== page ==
Sunday, May 13, 2007

Salt Whistle Bay, Mayreau

May 11, 2007  Friday
Salt Whistle Bay, Mayreau         Sailed 1 NM

Wednesday evening about a dozen of us walked up the hill in Saline Bay to a bar for sundowners.  The bar was closed because the owner was remodeling his house next door, but he quickly saw the benefit of stopping his manual labor and re-opening his bar to serve us.  It was a fun evening and we met some more cruisers.  Once Dutch couple sailed from Holland to the Caribbean in 1997 and are still sailing around just in the Caribbean.  The saying is:  The EC is EZ – translated:  The Eastern Caribbean is easy.   And it is.  It is very easy to sail up and down the island chain here in the Eastern Caribbean because none of the islands are very far apart.

Thursday evening we all again got together for sundowners, this time on the beach.  The flies were terrible on the beach and I was bitten several dozen times, mostly on my face.  I know better than to go onto a beach dressed like everyone else – insects love to bite me more that most people.  Everyone jokes:  “Stand next to Judy; the bugs will be so busy biting her that they will ignore you.”  So I wore long pants and long sleeved shirt in the heat and slathered on insect repellent in an effort to avoid getting bitten.  Now my face is all swollen and itchy.  Don’t know why the bugs love me so much and ignore Bill.

This morning Bill decided that the flies were too bad.  There was also a horrible “latrine” odor in Saline Bay.  Bill thinks that the restrooms built on the beach were overrun by the passengers on the Spanish cruise ship on Tuesday and that the septic system is overflowing.  Whatever the cause, the odor was too offensive for us to remain there today.  So we weighed anchor and headed over the north side of Mayreau, intending to go back to the Tobago Cays.   The winds are calmer today and it should be nice again over there.  Just as we rounded the northwestern tip of Mayreau and set course for Tobago Cays, we heard a VHF radio hail for BEBE.  It was Bob and Linda on VILLOMEE.  They were enroute from Canouan to Salt Whistle Bay on Mayreau and wanted to get together for drinks.  So we did a 180 and whipped into Salt Whistle Bay

We just love Salt Whistle Bay.  It is so very pretty and calm.  It does get quite crowded (especially with charter boats) and many cruisers refuse to come in here for that reason.  But that doesn’t bother us and we love it here.  In fact, there is a small Sunsail boat anchored off our starboard side tonight.  It is anchored too close for comfort but we didn’t tell him to move because there isn’t any more available anchoring space in this bay.  We don’t think he will swing into our boat during the night, but if he does then at least we know that all Sunsail boats are insured – and most cruising boats don’t carry insurance.  So we would rather have that insured charter boat anchored too close to us than to have an uninsured cruising boat anchored too close to us.

We visited VILLOMEE for drinks and visiting this afternoon.  A nice time.

May 13, 2007  Sunday
Salt Whistle Bay, Mayreau, SVG

Spent the past few days doing what we do best – reading during the day and visiting with other people for sundowners on either our boat or theirs.  We have learned to fit right into the cruiser mode.  Bob and Linda on VILLOMEE came over this afternoon and we taught them to play Mexican Train dominoes.  Our cockpit table folds out to accommodate 6, so it is a good place to play the game under the shade awning when there are cool breezes.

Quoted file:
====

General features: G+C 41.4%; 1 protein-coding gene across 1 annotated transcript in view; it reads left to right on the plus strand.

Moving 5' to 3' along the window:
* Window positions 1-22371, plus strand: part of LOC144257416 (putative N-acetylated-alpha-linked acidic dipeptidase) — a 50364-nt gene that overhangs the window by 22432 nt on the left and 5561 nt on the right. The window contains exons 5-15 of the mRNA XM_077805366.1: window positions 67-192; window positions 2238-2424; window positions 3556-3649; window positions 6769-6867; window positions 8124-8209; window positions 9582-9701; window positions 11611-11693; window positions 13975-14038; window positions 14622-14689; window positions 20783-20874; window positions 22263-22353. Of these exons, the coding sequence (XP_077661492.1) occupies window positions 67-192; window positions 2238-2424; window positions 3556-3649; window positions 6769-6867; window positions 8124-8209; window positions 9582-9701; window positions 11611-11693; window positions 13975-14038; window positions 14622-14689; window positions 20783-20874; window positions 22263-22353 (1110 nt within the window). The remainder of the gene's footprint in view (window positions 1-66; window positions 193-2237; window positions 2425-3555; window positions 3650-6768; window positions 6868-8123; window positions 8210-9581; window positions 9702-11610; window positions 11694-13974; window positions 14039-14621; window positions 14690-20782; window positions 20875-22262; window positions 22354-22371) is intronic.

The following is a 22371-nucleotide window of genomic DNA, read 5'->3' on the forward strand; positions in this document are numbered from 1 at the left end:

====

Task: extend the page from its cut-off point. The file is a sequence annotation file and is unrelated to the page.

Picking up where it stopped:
It was nice and breezy today – so breezy, in fact, that the wind blew one of Bill’s dominoes off the table.  It landed on the cockpit floor and bounced down into the small scupper opening that encircles the cockpit floor – and it went right down the cockpit drain!  What are the chances of that happening?   There was only one 2-inch drain opening on that side of the cockpit and that domino bounced right straight through it!  This is a bad thing because if one domino is missing then the set is ruined; you cannot play dominoes unless the set is complete.  Luckily, Bill was able to don snorkel mask and dive under the boat and he found that domino right away!  We are anchored in only about 10-12 feet water depth, and the water is crystal clear.  Bob hung our dinghy anchor over the side of the boat aligned with the cockpit drain opening.  This gave Bill a reference point to follow the arc of the boat swinging.  Fortunately the bottom was plain sand beneath our boat so Bill was able to spot the domino right away.  The dominoes are white with brightly colored dots, a different color for each number of the set.  Luck was with us because that domino landed with the colored dots facing upward which enabled Bill to spot it right away.  It would have been much harder to spot the solid white domino top lying on the white sand.  The colored dots helped him locate it.  Still can’t believe he was able to retrieve it so easily.

We were invited to accompany some other people to dinner at a restaurant ashore tonight, but I was bitten so badly by insects the last time we went ashore in Saline Bay that Bill didn’t think we should venture ashore here again.  My face is covered with large welts; he does not want me to suffer with any additional insect bites unnecessarily, so we declined the invitation for tonight.  Tomorrow we will move back to Tobago Cays.

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